The simplest example I know of is actually for a pathological case. Namely, it is presented in Chapter 2 of the book of Hazay and Lindell as an example of a two-party MPC protocol which is secure against a malicious adversary but not against a semi-honest one (in the classical sense, for this reason they prefer the notion of augmented semi-honest adversaries). The protocol is as follows:
Inputs: the two parties $P_1$ and $P_2$ have two bits $x_1$ and $x_2$ respectively.
Outputs: $P_2$ obtains $x_1\wedge x_2$ (the logical AND of $x_1$ and $x_2$), $P_1$ obtains nothing.
- $P_1$ sends $x_1$ to $P_2$.
- $P_2$ outputs $x_1 \wedge x_2$.
This protocol is not secure against a semi-honest $P_2$ because the view of $P_2$ contains the message $x_1$, which cannot always be computed from the input of $P_2$ (which is $x_2$) and its output (which is $x_1\wedge x_2$). Namely, in the case where $x_1$ is random (uniform) and $x_2 = 0$, then $x_1 \wedge x_2$ will always be $0$, and the simulator has to guess the value of $x_1$, in which it succeeds with probability at most $1/2$.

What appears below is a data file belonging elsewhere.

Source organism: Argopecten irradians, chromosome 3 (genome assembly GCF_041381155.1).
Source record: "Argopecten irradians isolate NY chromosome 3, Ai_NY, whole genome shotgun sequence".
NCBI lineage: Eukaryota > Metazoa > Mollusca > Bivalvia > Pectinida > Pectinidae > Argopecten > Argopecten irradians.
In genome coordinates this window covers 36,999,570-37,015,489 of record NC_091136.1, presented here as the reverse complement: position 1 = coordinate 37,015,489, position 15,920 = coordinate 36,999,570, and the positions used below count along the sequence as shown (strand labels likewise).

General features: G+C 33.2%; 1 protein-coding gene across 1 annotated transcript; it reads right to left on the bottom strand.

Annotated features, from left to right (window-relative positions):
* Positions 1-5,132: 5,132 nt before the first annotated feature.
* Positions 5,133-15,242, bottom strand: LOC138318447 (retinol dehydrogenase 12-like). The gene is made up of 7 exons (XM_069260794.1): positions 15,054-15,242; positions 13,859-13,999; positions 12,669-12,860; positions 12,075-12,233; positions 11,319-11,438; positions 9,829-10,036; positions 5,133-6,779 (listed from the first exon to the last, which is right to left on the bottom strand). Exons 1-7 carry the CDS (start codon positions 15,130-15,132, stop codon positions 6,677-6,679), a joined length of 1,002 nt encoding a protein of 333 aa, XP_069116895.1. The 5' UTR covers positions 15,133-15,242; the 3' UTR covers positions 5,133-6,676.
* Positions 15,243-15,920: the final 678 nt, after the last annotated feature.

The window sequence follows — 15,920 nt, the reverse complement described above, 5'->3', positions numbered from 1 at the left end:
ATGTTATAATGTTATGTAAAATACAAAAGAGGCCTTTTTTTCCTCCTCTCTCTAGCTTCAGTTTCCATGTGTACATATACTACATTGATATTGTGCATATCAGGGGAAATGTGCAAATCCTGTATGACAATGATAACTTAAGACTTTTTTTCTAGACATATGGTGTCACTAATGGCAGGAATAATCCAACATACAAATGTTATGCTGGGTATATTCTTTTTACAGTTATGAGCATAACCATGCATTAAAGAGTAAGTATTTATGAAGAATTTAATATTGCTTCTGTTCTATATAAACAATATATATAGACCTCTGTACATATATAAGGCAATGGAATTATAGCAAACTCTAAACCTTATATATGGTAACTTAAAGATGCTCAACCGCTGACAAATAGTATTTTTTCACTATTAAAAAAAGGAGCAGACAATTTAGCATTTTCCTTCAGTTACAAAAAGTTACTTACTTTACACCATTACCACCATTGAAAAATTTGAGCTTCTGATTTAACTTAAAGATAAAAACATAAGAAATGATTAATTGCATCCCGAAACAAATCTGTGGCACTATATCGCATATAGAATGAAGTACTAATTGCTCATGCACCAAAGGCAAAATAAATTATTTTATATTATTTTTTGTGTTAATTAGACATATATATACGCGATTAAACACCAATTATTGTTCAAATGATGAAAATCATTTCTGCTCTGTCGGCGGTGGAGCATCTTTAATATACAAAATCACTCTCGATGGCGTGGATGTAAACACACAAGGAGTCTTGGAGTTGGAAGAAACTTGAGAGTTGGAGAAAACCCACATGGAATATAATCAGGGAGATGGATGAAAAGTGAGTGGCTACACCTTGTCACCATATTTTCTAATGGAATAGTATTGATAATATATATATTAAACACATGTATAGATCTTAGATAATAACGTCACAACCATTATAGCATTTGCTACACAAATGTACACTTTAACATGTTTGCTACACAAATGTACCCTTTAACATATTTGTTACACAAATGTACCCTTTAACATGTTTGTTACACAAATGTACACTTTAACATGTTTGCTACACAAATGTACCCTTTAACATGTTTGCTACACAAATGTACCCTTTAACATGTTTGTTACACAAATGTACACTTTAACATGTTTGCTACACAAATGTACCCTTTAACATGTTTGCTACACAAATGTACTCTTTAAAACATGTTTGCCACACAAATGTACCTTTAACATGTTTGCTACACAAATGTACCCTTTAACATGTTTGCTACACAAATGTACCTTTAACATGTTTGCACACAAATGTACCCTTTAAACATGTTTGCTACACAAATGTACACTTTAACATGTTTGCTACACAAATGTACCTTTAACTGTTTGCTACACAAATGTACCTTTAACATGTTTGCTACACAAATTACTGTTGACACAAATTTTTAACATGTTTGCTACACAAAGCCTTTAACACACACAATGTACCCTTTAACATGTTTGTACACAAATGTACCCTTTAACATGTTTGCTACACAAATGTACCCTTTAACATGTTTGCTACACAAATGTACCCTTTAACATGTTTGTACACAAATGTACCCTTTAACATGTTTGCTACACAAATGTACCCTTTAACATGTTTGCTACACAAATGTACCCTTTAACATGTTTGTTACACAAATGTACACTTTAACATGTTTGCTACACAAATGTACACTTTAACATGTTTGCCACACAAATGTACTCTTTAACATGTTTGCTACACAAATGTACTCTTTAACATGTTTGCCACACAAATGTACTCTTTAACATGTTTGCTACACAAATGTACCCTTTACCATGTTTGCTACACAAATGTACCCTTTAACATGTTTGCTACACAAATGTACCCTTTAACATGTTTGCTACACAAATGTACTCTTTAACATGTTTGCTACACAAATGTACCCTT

This protocol is secure against a malicious $P_2$, however.
- In the real world, a malicious adversary corrupting $P_2$ first obtains the input $x_1$ of $P_1$, and then outputs whatever it wants from $x_1$ and $x_2$.
- In the ideal world, the honest $P_1$ sends $x_1$ to the ideal functionality. A malicious adversary corrupting $P_2$ sends $1$. Then the adversary obtains $1\wedge x_1 = x_1$, and outputs whatever the real-world adversary outputs.
The fact that it is secure against a malicious $P_1$ is trivial: the ideal-world adversary just sends to the ideal functionality whatever the real-world adversary sends to $P_2$.
To clarify something, the fact that the above protocol is called "secure" may be counter-intuitive, because $P_2$ obtains the output of $P_1$, which seems to contradict the whole point of MPC. However, the definition of secure computation (against a malicious adversary) does not say that the (real-world) adversary must not obtain anything. It says that the real-world adversary must not obtain anything which the ideal-world adversary cannot obtain. And indeed, here we show that the ideal-world adversary corrupting $P_2$ can also obtain the input of $P_1$, hence the fact that the real-world adversary obtains it does not contradict the security of the protocol.